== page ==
Yes, you can have a kiln in your home. many potters work at home and kilns can be found that range from countertop models all the way up to industrial-sized units. One word of caution. If you are going to install a kiln in your home be sure your wiring can handle its load. It is best to consult a licensed electrician for help.
Can I use my oven as a kiln?
No, you can not use a standard oven as a kiln. 2,759 degrees Fahrenheit(1,515 degrees Celsius) is considered the minimum temperature to properly fire clay. Home ovens are not capable of reaching anywhere near these temperatures.
Can I make my own kiln?
Many home potters build backyard kilns. The majority of these are wood kilns of different designs. They are very inexpensive to build and are a great way to get your feet wet if you are wanting to get into pottery but have a tight budget.
What are the 2 basic types of kiln atmospheres?
The two basic types of atmospheres you can have in a kiln are oxidation and reduction. An oxidative atmosphere is achieved by allowing adequate airflow in the kiln to maintain an oxygen-rich atmosphere. Under these conditions, the oxygen molecules in the clay and/or glazes are left undisturbed.
A reduction atmosphere in a kiln is developed when there isn’t enough fresh air entering the kiln to keep the combustion of the fuel at an optimum level. As the oxygen level drops, oxygen molecules are drawn out of the clay and glazes to help feed the flames.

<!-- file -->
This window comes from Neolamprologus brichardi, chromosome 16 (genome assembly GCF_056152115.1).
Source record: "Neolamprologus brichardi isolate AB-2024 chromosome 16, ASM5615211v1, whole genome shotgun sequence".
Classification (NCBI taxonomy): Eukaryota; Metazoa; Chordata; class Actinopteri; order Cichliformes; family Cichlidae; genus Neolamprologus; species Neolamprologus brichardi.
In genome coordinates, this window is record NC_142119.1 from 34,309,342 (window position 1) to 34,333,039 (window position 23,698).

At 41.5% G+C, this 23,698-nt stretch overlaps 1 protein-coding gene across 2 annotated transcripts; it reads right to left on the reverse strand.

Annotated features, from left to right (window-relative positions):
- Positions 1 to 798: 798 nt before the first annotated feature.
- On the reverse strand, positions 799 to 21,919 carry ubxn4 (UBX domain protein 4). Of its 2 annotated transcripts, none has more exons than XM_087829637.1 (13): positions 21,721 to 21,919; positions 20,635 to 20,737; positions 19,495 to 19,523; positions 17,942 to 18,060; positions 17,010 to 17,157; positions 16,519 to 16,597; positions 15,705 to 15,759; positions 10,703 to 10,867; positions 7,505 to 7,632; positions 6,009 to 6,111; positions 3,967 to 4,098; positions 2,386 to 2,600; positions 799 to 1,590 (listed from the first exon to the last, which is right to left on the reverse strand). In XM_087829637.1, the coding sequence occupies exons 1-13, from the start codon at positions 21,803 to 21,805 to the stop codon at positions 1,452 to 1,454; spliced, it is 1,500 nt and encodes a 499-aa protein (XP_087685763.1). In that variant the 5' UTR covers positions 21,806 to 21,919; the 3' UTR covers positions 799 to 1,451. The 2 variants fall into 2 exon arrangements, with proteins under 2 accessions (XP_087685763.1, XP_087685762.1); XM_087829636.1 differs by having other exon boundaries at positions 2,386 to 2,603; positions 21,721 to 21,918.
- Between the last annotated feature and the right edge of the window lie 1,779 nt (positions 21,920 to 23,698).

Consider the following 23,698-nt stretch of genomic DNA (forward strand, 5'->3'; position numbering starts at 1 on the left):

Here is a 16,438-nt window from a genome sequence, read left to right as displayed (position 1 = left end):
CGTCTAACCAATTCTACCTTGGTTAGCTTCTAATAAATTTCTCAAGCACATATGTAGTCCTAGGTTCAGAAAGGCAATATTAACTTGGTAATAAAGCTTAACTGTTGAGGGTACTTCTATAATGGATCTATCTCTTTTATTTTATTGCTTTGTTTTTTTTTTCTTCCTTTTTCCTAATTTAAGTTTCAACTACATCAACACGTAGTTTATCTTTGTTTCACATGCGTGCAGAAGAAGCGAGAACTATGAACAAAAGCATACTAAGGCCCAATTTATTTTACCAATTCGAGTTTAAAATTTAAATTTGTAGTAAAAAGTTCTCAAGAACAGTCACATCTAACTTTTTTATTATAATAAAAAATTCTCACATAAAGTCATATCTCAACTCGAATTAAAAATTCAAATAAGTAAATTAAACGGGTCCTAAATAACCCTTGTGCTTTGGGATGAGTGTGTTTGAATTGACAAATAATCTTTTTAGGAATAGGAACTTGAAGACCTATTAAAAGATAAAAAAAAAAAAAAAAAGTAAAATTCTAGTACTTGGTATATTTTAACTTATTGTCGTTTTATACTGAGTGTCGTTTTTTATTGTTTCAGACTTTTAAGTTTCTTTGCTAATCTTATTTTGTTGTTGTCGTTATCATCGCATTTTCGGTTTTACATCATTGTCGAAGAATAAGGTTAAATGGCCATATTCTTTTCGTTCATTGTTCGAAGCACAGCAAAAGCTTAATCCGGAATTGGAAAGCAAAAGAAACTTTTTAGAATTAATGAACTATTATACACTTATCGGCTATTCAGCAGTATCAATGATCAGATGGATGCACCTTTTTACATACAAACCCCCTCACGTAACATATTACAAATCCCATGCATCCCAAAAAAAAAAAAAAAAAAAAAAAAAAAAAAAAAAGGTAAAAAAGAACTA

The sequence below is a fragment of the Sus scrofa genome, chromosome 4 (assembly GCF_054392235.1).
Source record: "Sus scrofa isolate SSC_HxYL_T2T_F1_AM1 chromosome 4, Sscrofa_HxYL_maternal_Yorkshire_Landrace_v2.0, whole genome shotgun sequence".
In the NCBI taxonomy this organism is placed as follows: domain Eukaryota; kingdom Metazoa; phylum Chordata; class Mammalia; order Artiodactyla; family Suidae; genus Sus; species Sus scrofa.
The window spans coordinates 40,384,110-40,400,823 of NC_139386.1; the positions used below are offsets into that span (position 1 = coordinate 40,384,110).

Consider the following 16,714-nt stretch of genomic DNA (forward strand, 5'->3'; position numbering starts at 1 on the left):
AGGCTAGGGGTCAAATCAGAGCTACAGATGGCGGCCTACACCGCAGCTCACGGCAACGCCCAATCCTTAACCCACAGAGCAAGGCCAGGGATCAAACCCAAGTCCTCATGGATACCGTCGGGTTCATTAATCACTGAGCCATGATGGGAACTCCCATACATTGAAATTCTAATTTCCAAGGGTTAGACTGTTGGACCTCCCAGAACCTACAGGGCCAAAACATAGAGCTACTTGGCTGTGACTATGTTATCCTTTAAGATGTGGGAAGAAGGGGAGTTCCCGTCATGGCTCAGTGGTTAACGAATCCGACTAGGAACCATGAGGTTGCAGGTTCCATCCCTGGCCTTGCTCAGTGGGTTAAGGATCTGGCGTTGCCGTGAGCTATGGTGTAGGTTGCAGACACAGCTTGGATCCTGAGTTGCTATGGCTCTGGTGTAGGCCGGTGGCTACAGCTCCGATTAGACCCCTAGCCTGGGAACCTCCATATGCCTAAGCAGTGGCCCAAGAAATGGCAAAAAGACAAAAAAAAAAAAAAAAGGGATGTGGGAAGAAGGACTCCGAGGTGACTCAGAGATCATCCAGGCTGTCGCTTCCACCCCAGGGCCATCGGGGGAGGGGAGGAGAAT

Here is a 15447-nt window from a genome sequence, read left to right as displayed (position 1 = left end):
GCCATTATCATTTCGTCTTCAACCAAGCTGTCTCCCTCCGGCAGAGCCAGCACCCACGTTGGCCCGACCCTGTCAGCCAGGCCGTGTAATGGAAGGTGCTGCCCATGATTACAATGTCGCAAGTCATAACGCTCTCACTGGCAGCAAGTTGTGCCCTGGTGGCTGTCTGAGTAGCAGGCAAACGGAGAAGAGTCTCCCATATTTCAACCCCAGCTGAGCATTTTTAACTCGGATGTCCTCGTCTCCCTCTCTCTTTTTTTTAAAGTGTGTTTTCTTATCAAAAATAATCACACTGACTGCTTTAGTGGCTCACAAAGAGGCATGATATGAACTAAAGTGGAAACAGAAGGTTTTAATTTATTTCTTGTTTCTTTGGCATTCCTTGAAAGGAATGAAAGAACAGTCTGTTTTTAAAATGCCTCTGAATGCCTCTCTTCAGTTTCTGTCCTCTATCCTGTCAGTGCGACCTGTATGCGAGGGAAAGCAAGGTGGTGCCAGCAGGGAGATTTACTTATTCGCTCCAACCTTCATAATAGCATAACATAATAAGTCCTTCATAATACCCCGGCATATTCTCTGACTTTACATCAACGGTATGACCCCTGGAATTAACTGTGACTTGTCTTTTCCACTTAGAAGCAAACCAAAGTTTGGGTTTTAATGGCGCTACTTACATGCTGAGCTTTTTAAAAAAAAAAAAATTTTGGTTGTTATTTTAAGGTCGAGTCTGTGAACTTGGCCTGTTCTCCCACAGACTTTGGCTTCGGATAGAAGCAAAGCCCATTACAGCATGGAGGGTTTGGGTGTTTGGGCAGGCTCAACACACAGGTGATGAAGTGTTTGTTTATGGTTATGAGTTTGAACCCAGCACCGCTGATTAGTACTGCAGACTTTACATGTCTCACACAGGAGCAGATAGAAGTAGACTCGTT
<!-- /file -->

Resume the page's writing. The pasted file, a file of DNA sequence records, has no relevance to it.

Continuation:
Reduction firing is most often performed in gas kilns but can wood kilns can also be used if properly outfitted. Electric kilns all operate in an oxidative state.
What is a Tunnel Kiln?
A tunnel kiln is a type of industrial kiln used to fire large amounts of pottery. Instead of pottery being placed into a firing chamber it is loaded onto cars that are carried through a heated tunnel.
These are usually continuous fire kilns that produce pottery on a 24/7 basis.
What is an Intermittent Kiln?
An intermittent kiln is any kiln that is only heated during firing. This category of kiln includes all of the kilns that are normally used by home potters, schools, and small commercial shops.
The name comes from the fact that they are not heated continuously as with continuous kilns but only intermittently as needed.